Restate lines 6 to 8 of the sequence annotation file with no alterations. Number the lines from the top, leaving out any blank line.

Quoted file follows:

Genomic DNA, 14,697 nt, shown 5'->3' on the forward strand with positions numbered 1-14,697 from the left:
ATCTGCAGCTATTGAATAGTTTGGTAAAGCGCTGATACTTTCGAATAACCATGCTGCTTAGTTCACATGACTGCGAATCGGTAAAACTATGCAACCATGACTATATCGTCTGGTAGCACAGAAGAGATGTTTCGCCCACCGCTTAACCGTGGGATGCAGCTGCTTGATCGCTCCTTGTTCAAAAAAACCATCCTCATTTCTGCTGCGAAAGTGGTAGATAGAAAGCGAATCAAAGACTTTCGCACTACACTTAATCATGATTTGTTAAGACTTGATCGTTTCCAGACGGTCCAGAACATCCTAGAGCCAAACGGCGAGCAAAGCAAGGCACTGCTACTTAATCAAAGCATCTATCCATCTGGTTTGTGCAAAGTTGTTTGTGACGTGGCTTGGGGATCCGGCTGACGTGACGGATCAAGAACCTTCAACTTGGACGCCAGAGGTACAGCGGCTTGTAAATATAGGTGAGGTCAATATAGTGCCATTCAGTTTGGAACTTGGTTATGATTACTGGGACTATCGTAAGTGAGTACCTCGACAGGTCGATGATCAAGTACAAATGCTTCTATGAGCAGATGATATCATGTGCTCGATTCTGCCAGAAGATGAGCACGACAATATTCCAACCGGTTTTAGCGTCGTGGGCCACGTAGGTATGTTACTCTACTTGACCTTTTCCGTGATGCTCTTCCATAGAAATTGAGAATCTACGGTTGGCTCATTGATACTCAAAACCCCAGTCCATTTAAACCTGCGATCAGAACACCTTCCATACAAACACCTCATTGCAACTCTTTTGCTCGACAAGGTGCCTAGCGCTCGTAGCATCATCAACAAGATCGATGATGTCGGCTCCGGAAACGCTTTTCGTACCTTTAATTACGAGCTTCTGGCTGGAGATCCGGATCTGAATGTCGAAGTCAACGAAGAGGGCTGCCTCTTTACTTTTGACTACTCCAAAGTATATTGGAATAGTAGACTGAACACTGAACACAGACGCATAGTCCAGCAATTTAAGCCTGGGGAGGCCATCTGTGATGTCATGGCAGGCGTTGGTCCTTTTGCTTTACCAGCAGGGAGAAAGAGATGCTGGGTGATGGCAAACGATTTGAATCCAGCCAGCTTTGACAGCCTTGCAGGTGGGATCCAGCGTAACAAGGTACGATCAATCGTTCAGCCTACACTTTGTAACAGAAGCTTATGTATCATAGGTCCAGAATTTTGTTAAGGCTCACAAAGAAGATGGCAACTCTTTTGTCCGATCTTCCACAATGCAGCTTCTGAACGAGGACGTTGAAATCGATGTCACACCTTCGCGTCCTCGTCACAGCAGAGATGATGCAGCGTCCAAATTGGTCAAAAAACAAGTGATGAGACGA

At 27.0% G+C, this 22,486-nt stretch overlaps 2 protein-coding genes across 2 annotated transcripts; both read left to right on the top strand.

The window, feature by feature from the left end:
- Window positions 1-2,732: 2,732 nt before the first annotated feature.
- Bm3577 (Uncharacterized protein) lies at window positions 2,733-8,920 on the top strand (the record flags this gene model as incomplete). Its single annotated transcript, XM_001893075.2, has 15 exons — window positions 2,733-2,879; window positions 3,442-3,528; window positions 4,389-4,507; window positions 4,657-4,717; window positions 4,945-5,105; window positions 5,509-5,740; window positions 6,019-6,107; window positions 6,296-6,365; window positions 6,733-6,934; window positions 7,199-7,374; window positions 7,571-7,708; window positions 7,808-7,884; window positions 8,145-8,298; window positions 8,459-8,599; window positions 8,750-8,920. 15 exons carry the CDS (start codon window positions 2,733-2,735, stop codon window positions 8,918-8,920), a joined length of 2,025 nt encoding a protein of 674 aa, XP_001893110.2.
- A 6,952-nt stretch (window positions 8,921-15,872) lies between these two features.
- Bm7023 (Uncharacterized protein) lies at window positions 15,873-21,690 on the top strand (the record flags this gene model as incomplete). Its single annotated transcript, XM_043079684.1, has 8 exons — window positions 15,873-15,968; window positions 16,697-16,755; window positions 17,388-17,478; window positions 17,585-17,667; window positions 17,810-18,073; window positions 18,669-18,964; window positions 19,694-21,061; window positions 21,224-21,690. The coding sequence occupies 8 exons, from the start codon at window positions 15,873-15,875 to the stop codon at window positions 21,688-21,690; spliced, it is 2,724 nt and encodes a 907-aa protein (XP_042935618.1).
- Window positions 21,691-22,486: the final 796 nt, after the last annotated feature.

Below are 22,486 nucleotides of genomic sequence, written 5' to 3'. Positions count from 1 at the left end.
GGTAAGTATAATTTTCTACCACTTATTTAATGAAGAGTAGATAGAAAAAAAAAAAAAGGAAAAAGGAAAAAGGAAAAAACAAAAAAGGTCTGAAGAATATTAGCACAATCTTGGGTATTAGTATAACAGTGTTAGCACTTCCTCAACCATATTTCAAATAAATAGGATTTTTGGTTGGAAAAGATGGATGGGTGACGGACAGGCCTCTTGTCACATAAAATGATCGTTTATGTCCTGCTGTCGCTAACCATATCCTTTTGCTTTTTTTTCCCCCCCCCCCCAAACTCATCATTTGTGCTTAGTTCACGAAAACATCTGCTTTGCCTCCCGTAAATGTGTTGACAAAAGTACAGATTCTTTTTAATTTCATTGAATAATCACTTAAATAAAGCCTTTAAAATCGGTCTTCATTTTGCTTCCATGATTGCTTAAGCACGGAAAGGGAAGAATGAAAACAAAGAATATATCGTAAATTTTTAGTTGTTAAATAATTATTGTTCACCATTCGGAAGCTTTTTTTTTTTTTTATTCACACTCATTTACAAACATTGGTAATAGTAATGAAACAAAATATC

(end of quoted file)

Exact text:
- Bm3577 (Uncharacterized protein) lies at window positions 2,733-8,920 on the top strand (the record flags this gene model as incomplete). Its single annotated transcript, XM_001893075.2, has 15 exons — window positions 2,733-2,879; window positions 3,442-3,528; window positions 4,389-4,507; window positions 4,657-4,717; window positions 4,945-5,105; window positions 5,509-5,740; window positions 6,019-6,107; window positions 6,296-6,365; window positions 6,733-6,934; window positions 7,199-7,374; window positions 7,571-7,708; window positions 7,808-7,884; window positions 8,145-8,298; window positions 8,459-8,599; window positions 8,750-8,920. 15 exons carry the CDS (start codon window positions 2,733-2,735, stop codon window positions 8,918-8,920), a joined length of 2,025 nt encoding a protein of 674 aa, XP_001893110.2.
- A 6,952-nt stretch (window positions 8,921-15,872) lies between these two features.
- Bm7023 (Uncharacterized protein) lies at window positions 15,873-21,690 on the top strand (the record flags this gene model as incomplete). Its single annotated transcript, XM_043079684.1, has 8 exons — window positions 15,873-15,968; window positions 16,697-16,755; window positions 17,388-17,478; window positions 17,585-17,667; window positions 17,810-18,073; window positions 18,669-18,964; window positions 19,694-21,061; window positions 21,224-21,690. The coding sequence occupies 8 exons, from the start codon at window positions 15,873-15,875 to the stop codon at window positions 21,688-21,690; spliced, it is 2,724 nt and encodes a 907-aa protein (XP_042935618.1).